Facebook: Cross-Device Tracking and Mobile Ad Domination
Published: August 25, 2014
Author: Joe Stanton
Facebook has recently announced that it would eliminate a major obstacle discouraging advertisers from transitioning to mobile devices: cross-device tracking. Advertisers will now be able to see what devices people use to view their ads, along with what device they used to take action as a result of viewing the ad.
This addresses a major concern from advertisers who were frustrated with the fact that they had no way to accurately calculate conversions from those who viewed ads on mobile devices and then took action on a different device.
This cross-device conversion method requires Facebook trackers that can trail whatever conversions the advertisers want and trace these conversions back to check whether the customer viewed a relevant ad from Facebook. This doesn’t track those who opt for offline conversions like purchases over the phone, something Facebook already does with Datalogix. Facebook’s goal is to allow marketers to see that even though customers tend to make fewer purchases through their smartphones, smartphone ads can lead to conversions on other devices.
It’s no surprise that Facebook is trying to make mobile ads more lucrative, as 62% of their ad revenue in Q2 came from mobile. They also control over a third of the mobile display advertising market – over twice the amount of its nearest competitor, Google. Facebook stands poised to reap most of the initial benefits of this new development, but now that US adults spend 40 minutes a day more on mobile devices than on desktops and laptops, other companies will hope to follow in their footsteps.
A study by On Device Research showed that 70 percent of users view mobile ads on smartphones as personal invitations rather than personal invasions. Of that 70 percent, over half of them click on ads in order to see a page showing a whole range of similar products from the same company.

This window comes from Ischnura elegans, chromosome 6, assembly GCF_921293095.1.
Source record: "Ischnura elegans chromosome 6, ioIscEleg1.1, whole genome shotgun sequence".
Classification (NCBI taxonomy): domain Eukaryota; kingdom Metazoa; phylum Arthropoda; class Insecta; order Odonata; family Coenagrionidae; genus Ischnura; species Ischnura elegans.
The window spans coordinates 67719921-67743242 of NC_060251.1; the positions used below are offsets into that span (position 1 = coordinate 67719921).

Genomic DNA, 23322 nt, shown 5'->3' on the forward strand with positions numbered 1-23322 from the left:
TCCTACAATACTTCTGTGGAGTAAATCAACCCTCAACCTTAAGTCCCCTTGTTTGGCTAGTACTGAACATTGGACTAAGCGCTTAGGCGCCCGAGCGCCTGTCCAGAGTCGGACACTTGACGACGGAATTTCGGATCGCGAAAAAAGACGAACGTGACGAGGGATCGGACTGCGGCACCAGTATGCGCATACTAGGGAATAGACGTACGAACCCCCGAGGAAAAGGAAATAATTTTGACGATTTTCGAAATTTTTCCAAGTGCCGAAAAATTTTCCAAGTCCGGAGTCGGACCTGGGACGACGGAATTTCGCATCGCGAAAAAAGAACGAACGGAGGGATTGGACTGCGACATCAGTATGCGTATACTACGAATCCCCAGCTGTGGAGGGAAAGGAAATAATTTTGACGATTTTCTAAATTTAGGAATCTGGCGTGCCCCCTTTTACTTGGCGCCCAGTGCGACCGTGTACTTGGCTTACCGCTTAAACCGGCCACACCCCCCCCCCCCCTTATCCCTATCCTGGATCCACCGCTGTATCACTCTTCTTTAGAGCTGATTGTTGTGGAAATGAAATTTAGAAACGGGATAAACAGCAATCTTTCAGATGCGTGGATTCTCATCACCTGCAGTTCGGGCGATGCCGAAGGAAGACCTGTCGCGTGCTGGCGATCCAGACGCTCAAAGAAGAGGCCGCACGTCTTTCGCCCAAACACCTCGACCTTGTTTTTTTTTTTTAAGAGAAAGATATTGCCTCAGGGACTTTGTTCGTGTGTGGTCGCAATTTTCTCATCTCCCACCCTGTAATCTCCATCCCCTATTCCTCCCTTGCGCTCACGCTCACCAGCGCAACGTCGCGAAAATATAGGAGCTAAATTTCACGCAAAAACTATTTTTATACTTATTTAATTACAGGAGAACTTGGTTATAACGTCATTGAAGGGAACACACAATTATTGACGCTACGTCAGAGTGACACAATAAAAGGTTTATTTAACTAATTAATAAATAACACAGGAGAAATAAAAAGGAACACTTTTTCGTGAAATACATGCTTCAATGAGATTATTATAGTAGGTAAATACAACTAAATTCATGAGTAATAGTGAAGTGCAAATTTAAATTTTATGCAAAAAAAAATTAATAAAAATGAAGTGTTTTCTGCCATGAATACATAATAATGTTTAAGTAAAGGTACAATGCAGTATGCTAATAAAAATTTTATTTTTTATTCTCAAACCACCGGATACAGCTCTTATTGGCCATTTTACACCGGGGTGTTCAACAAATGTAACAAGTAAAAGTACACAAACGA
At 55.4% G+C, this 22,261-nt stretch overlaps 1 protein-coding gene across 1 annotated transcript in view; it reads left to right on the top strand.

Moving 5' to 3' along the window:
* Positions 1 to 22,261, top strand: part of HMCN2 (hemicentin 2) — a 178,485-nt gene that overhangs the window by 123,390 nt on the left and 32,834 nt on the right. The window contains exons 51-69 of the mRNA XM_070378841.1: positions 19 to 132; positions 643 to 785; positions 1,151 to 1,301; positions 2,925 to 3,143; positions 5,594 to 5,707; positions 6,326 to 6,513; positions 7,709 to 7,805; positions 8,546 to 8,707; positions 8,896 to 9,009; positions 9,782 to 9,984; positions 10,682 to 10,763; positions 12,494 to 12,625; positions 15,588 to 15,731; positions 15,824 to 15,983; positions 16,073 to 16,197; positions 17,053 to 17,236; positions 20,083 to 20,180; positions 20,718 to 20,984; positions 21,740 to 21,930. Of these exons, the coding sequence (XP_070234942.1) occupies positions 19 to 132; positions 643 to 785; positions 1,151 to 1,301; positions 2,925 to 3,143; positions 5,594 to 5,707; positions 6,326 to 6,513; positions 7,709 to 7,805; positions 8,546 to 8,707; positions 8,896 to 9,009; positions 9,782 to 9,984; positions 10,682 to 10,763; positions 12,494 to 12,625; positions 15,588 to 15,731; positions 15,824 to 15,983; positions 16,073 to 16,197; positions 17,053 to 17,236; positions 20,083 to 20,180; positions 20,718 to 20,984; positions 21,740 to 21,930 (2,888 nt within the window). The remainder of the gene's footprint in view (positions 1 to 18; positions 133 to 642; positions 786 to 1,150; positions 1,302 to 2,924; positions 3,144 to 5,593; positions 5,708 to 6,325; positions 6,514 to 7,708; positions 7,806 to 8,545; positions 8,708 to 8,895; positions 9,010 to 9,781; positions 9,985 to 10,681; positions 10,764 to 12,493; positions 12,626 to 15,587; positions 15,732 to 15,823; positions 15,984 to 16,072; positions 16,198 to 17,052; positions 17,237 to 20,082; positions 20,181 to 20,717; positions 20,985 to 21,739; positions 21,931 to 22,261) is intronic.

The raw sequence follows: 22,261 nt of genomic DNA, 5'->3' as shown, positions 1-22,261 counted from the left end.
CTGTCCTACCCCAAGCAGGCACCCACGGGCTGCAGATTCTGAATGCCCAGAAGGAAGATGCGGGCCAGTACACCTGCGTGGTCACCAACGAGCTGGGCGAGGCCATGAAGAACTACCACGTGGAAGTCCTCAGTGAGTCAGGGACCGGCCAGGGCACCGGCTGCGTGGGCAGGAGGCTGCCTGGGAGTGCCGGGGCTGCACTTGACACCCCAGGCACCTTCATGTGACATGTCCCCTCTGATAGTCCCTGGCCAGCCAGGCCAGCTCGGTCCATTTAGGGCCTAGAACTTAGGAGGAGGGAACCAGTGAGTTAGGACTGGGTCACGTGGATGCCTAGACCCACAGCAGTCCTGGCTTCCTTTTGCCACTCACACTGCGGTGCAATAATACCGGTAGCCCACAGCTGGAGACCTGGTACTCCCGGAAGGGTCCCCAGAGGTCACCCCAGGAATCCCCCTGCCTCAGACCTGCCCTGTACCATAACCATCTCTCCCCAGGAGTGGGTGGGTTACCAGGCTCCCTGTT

What makes mobile ads more effective than ads on desktop? Email and text message have been among many marketer’s tools for improving relationships with previous customers, but are less successful at acquiring new ones. That’s where smartphones come in. Smartphones ads are strong in that they make users feel like they’re in a position of power; they can easily opt out of or disable display ads and push notification ads if they so desire.
The popularity of smartphones is not only changing how advertisers are analyzing their data, but also the ads themselves. Native ads, or advertisements that are designed to blend in with the rest of the webpage in order to be contextually relevant, are taking over. Banner ads have been in decline since 2010, when the excess of advertising inventory pushed down prices while CPMs remained stagnant. Eventually, people discovered banners were performing so badly that even banner ad pioneer Yahoo announced it would phase out the use of its invention by the end of 2014 and replace them with native ads.
Why? Mobile banner ads tend to see low click-through rates and even lower engagement. Smartphone users tend to click on banner ads by accident due to the nature of small touchscreens, and consumers find them intrusive. Considering how many people own mobile devices and the amount of time they spend on them, advertisements have to be tailored to this growing audience.